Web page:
The newly appointed UN climate chief – Simon Stiell – faces the challenge of bringing countries back on track to meet Paris Agreement goals at a time when a global energy crisis sparked by the conflict in Ukraine is slowing down progress made so far.

On Monday, Secretary-General António Guterres announced the appointment of Simon Stiell as the new UN climate chief, defining him as a “true champion” of creative approaches to the climate crisis.

A long-time advocate for climate action, Stiell has served as minister of environment and climate resilience of the Caribbean island nation of Grenada for the last five years. Before that, the UK-trained engineer and MBA holder served as Minister for Education and Human Resource Development, Minister of State with responsibility for human resource development and the environment, and as a Parliamentary Secretary within the Ministry of Agriculture, Lands, Forestry and Fisheries.  

He brings more than three decades of experience in the climate field and stood out repeatedly for his relentless calls for more progress in the fight against climate change in previous COP summits.

“His experience as a politician in Grenada will no doubt have given him a deep appreciation of the huge and growing risks that climate change poses to developing countries.” – said Bob Ward, director of policy at the Grantham Institute of the London School of Economics, following Stiell’s appointment on Monday. “He must be tough with those countries, particularly the G20, who are failing to live up to their responsibilities.” – he added.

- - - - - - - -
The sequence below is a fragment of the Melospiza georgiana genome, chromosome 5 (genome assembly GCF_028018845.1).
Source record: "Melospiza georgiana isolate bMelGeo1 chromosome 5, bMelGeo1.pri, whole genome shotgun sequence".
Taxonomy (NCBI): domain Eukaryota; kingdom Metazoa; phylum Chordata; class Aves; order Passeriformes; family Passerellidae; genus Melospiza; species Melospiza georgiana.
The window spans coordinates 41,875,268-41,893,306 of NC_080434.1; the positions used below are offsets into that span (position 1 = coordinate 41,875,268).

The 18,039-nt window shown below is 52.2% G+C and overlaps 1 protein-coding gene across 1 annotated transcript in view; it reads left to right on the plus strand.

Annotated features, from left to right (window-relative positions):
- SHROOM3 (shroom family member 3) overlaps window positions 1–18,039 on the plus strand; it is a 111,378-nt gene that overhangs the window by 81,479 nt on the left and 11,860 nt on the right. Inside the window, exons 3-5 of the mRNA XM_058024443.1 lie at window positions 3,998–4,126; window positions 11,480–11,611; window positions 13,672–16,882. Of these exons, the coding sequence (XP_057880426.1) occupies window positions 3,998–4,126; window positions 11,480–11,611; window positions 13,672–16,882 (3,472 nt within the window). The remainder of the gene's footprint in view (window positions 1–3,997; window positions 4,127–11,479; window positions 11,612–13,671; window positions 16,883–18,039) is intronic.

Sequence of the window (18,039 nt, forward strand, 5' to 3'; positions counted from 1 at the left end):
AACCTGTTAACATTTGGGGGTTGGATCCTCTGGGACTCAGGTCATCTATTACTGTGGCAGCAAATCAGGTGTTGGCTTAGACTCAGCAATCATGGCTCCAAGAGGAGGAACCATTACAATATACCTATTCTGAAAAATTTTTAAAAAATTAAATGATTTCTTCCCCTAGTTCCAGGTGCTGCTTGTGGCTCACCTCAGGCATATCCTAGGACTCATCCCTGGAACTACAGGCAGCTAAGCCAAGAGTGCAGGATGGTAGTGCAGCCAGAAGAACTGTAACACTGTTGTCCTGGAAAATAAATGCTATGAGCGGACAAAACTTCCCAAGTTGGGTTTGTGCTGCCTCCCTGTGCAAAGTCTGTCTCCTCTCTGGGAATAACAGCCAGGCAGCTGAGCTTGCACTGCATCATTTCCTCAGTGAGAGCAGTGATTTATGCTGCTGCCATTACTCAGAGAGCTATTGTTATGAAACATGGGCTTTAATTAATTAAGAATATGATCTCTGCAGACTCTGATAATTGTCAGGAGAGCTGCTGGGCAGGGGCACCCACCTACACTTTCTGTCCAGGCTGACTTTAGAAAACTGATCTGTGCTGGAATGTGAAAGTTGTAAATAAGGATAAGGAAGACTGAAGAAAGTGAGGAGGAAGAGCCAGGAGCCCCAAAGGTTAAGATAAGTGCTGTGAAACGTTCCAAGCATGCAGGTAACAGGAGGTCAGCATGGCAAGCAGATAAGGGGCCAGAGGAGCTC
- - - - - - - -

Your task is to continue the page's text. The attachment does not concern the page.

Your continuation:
The newly appointed executive secretary of the UN Framework Convention on Climate Change (UNFCCC) is expected to take up office shortly, replacing Patricia Espinosa who just completed her second, three-year term, and suggesting that he would be in office for this November’s UN climate conference, COP27, in Egypt.

Stiell will face the task of putting countries back on track to meet the Paris Agreement goals. Since last year’s COP26 commitments to cut emissions in line with the 1.5C temperature rise limit, the world has been confronted with rising geopolitical tensions and a global energy crisis. Moreover, the effects of climate change are becoming increasingly apparent, with this summer’s extreme weather events, in particular, resulting in floods, record-breaking wildfires, and droughts and thus threatening food and water supplies across the globe. 

“We need to change course — now — and end our senseless and suicidal war against nature.  We know what to do.  And, increasingly, we have the tools to do it.  But we still lack leadership and cooperation.” – said Guterres at the Stockholm+50 international meeting this June. The upcoming conference will be a tough test for global negotiators, as the latest IPCC climate report warned that “It is now or never” to limit global warming to 1.5C.

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